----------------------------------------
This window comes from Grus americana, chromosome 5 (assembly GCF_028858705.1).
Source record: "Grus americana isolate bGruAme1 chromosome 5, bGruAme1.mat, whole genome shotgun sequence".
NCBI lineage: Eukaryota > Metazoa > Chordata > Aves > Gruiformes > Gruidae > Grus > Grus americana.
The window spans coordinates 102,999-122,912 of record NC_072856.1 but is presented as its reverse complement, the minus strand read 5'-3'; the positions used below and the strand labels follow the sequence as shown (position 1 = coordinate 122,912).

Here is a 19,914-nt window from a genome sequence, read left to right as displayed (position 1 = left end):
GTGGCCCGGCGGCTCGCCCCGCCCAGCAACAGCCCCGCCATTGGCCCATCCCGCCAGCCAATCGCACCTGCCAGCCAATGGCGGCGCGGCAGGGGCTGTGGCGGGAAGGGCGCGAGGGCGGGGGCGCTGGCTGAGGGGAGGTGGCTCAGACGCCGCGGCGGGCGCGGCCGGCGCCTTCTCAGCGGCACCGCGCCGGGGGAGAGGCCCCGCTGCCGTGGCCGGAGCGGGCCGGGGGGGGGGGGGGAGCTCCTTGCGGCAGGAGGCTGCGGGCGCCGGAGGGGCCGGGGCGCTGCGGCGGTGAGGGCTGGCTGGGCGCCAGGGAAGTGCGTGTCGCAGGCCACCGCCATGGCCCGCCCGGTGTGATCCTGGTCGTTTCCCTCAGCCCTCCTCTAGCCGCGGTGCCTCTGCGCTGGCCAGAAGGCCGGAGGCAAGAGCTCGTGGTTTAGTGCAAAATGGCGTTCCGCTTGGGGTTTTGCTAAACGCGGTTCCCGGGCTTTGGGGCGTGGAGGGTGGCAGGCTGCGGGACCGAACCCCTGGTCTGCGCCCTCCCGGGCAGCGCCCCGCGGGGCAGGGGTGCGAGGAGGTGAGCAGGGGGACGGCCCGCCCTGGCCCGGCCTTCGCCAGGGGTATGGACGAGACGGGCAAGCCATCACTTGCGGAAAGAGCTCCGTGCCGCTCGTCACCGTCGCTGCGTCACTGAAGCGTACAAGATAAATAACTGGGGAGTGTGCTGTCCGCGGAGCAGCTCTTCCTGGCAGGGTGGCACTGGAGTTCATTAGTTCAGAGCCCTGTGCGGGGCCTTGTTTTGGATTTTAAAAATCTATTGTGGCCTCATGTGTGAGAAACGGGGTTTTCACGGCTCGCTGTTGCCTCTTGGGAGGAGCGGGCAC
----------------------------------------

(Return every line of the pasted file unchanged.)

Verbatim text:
This window comes from Grus americana, chromosome 5 (assembly GCF_028858705.1).
Source record: "Grus americana isolate bGruAme1 chromosome 5, bGruAme1.mat, whole genome shotgun sequence".
NCBI lineage: Eukaryota > Metazoa > Chordata > Aves > Gruiformes > Gruidae > Grus > Grus americana.
The window spans coordinates 102,999-122,912 of record NC_072856.1 but is presented as its reverse complement, the minus strand read 5'-3'; the positions used below and the strand labels follow the sequence as shown (position 1 = coordinate 122,912).

Here is a 19,914-nt window from a genome sequence, read left to right as displayed (position 1 = left end):
GTGGCCCGGCGGCTCGCCCCGCCCAGCAACAGCCCCGCCATTGGCCCATCCCGCCAGCCAATCGCACCTGCCAGCCAATGGCGGCGCGGCAGGGGCTGTGGCGGGAAGGGCGCGAGGGCGGGGGCGCTGGCTGAGGGGAGGTGGCTCAGACGCCGCGGCGGGCGCGGCCGGCGCCTTCTCAGCGGCACCGCGCCGGGGGAGAGGCCCCGCTGCCGTGGCCGGAGCGGGCCGGGGGGGGGGGGGGAGCTCCTTGCGGCAGGAGGCTGCGGGCGCCGGAGGGGCCGGGGCGCTGCGGCGGTGAGGGCTGGCTGGGCGCCAGGGAAGTGCGTGTCGCAGGCCACCGCCATGGCCCGCCCGGTGTGATCCTGGTCGTTTCCCTCAGCCCTCCTCTAGCCGCGGTGCCTCTGCGCTGGCCAGAAGGCCGGAGGCAAGAGCTCGTGGTTTAGTGCAAAATGGCGTTCCGCTTGGGGTTTTGCTAAACGCGGTTCCCGGGCTTTGGGGCGTGGAGGGTGGCAGGCTGCGGGACCGAACCCCTGGTCTGCGCCCTCCCGGGCAGCGCCCCGCGGGGCAGGGGTGCGAGGAGGTGAGCAGGGGGACGGCCCGCCCTGGCCCGGCCTTCGCCAGGGGTATGGACGAGACGGGCAAGCCATCACTTGCGGAAAGAGCTCCGTGCCGCTCGTCACCGTCGCTGCGTCACTGAAGCGTACAAGATAAATAACTGGGGAGTGTGCTGTCCGCGGAGCAGCTCTTCCTGGCAGGGTGGCACTGGAGTTCATTAGTTCAGAGCCCTGTGCGGGGCCTTGTTTTGGATTTTAAAAATCTATTGTGGCCTCATGTGTGAGAAACGGGGTTTTCACGGCTCGCTGTTGCCTCTTGGGAGGAGCGGGCAC